By guest blogger, Gayle H. Swift – November 13, 2014
During National Adoption Awareness Month, I will be bringing you many guest bloggers, highlighting many parts of the adoption journey. I met Gayle Swift through LinkedIn, of all places! In an online adoption world that can sometimes be harsh, she was really kind and I liked her energy. I’ve since referred her a client and met her business partner in person, but have yet to meet Gayle face-to-face. Gayle is an adoptive mom and adoption coach. Here, she provides techniques on how to be an effective adoptive parent.

November is National Adoption Month. For those of us who have already adopted, our dreams of family have come true. We have transitioned from dwelling in the fantasy of adoption and have taken up residence in the real world of life as an adoptive family.

My grandmother (a mother of fourteen and grandmother to dozens) used to say, “Parenting will be the hardest job you will ever love.” Twenty-nine years after adopting, I’ve come to appreciate her wisdom in my heart, mind, body, and soul. Yes, parenting is demanding, constant, exhausting, wonderful, fulfilling, awesome, and COMPLICATED.

Beyond the challenges faced by all parents, adoptive parenting includes an additional layer of challenge. They must master adoption-attuned parenting. This requires parents to be proficient at shaping their parental tool kit with an awareness of how adoption might be influencing behaviors and the family dynamic. This does NOT mean faulting adoption for all problems and missteps kids make. I call this adoption-flavored approach, parenting with a high AQ (adoption-attunement Quotient.)

Specifically AQ includes:

  • Adoption-sensitive parenting techniques
  • Sound adoption language
  • Knowledge of the attachment process
  • Consideration of grief and loss issues
  • Respect for birth parents
  • Modeling healthy boundaries
  • Educating family, friends and teachers on adoption
  • Remembering that a child’s story belongs to him
  • Recognizing that adoption is a family experience
  • Encouraging playfulness and good humor as a family value
  • Integrating a child’s birth heritage

Read more about AQ:
High AQ parents ditch the parenting template of their own childhoods in favor of approaches that support adopted children. Parents embrace strategies that are trauma-informed, encourage children and nurture relationships.

Follow Dr. Karen Purvis’ lead: “Connect before you correct.” AQ savvy parents avoid methods that threaten the security of their child in the family. (The last thing an adopted child needs is uncertainty about the permanence of the adopted family.)

AQ parents educate family and friends so they understand this shift in parenting and become part of the family’s support system. When things get tough—and they will—adoptive families need champions not critics. Parents grow a strong team of believers and avoid the doubters who weigh the entire family down.

Parents reach out for professional help sooner rather than later before becoming completely overwhelmed. They stack the odds in their favor, join support groups, to find peers that understand and won’t judge. They offer a chance to talk with others who are facing similar issues and situations.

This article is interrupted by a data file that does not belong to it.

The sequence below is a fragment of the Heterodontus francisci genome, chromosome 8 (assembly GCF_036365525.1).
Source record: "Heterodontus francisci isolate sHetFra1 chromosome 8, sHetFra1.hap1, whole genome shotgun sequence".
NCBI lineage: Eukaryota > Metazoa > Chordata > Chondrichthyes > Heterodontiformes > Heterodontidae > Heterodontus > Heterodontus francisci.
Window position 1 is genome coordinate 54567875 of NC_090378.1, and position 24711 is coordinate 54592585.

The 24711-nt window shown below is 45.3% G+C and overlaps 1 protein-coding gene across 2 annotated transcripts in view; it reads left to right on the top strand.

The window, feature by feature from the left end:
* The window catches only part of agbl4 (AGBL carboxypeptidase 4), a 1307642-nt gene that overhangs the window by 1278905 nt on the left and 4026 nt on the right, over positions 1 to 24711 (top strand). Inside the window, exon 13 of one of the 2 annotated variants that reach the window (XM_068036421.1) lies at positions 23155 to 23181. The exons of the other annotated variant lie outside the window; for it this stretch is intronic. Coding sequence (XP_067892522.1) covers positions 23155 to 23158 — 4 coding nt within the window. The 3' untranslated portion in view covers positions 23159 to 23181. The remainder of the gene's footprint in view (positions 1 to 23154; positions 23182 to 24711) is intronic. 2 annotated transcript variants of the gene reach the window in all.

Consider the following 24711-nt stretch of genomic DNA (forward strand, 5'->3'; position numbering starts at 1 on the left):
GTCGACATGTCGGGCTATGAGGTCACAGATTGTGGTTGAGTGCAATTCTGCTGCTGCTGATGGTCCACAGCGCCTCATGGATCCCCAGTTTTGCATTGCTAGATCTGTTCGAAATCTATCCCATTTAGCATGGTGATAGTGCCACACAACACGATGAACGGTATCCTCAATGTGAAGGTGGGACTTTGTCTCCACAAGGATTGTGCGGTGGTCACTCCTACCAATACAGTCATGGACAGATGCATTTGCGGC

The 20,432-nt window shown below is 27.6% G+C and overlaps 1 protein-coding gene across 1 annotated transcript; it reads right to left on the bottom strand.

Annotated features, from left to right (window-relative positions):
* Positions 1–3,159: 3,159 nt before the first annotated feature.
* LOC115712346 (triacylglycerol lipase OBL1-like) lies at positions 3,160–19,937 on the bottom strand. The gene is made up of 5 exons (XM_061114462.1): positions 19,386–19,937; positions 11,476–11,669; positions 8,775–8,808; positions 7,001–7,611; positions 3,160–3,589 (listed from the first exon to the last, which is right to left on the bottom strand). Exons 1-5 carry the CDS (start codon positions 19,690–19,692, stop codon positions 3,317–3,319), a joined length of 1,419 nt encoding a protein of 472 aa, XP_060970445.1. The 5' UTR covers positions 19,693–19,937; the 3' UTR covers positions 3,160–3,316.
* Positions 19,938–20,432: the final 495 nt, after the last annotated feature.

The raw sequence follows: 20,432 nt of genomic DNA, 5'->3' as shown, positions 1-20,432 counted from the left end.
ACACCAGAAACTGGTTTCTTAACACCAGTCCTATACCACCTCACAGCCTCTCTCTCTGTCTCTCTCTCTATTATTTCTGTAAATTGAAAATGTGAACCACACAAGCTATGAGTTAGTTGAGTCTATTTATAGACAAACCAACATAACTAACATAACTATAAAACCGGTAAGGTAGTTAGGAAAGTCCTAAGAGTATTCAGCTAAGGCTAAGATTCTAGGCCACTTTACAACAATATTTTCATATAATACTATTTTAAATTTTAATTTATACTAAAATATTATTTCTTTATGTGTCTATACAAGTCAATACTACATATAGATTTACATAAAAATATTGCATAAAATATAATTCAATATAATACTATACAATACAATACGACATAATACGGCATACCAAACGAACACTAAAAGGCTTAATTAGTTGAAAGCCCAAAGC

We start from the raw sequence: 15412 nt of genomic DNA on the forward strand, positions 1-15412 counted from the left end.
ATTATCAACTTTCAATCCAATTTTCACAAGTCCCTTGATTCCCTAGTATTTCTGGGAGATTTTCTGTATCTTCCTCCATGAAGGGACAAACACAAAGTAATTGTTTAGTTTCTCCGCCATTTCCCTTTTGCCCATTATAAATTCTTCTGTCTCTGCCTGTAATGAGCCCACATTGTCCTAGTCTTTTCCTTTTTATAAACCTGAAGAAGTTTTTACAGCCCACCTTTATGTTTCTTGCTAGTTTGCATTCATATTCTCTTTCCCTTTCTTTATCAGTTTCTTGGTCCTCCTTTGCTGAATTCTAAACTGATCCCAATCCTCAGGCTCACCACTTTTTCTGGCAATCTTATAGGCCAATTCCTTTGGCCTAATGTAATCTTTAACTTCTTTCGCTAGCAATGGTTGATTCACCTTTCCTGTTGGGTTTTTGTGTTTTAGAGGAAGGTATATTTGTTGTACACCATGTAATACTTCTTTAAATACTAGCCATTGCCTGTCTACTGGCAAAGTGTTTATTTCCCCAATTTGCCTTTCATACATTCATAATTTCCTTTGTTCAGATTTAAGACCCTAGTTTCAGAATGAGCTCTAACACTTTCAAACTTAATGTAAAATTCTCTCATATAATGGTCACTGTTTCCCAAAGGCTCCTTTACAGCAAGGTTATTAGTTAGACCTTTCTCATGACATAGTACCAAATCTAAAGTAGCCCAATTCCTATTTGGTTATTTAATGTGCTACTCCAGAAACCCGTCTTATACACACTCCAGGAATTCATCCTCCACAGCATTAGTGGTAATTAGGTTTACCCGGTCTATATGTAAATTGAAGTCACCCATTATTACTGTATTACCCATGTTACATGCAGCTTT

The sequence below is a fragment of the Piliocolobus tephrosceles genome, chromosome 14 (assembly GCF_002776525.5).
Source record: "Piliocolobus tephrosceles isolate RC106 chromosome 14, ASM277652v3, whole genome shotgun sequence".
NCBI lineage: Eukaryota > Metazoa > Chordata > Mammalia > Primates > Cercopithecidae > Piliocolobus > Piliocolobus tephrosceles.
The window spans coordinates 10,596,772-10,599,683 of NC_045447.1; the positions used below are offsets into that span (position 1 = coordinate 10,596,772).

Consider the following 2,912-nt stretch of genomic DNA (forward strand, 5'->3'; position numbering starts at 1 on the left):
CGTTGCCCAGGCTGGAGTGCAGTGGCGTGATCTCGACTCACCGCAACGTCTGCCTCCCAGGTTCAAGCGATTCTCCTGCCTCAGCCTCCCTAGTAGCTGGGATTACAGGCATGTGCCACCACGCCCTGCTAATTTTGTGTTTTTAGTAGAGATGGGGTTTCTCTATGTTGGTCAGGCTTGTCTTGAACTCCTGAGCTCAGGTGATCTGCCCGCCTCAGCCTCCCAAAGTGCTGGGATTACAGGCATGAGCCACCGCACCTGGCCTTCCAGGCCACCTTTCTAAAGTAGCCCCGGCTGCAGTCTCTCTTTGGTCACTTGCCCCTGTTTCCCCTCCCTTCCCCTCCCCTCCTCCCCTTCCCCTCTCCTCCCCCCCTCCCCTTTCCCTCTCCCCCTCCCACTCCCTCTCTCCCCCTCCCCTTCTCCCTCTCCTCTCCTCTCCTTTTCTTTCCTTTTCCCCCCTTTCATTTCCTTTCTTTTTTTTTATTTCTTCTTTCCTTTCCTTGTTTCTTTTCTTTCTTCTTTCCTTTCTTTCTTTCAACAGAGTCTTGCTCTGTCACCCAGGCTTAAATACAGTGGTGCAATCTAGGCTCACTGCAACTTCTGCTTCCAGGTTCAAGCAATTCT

In addition to therapy and counseling, coaching provides families another process to address problems. Coaching moves beyond empathy—the arena of friendship and peer support—and operates from the mindset of capability, possibility and accountability. Coaching works with a cyclical pattern. A coach and family confer and examine a situation with neutral curiosity.

  • Families set goals/collaborate with coach to design personalized plan.
  • They begin to practice parenting with Intention.
  • Next, they confer with their coach to assess results, note shifts, acknowledge even the tiniest movement.
  • Take an “account-able” stand – together, they identify what worked and what did not.
  • They refresh their neutral approach/release blaming and fault-finding.
  • Recommit to a relationship focus.
  • Identify new strategies and tweak goals. Adjust the coaching plan.
  • Activate the plan.

Coaches can work in concert with therapists and social workers or operate independently. Appointments may occur in person, by telephone, or via internet video. This flexibility dovetails well with busy family schedules. Typically, a coach meets with a family every week so both parties can exchange feedback and promptly make strategic adjustments. These weekly check-ins give families access to a non-judgmental sounding board who is dedicated to the family’s goals and welfare.

ALWAYS be sure the professionals with whom you work are versed in adoption. Great strides have been made in understanding the neurobiological, psychological, and emotional issues faced by adoptees and their families. Not all professionals have acquired this expertise. Work only with a professional coach or therapist who is well trained in adoption issues, trauma, and attachment.

Gayle SwiftABC, Adoption & MeGayle H. Swift is a former foster parent and an adoptive mom of two adult children who were adopted domestically as infants. She is a certified coach, co-founding coach of GIFT (Growing Intentional Families Together), a former teacher, and former editor of FACT (a parent support group newsletter). Gayle is the author of the multi-award-winning book, “ABC, Adoption and Me: A Multicultural Picture Book.”


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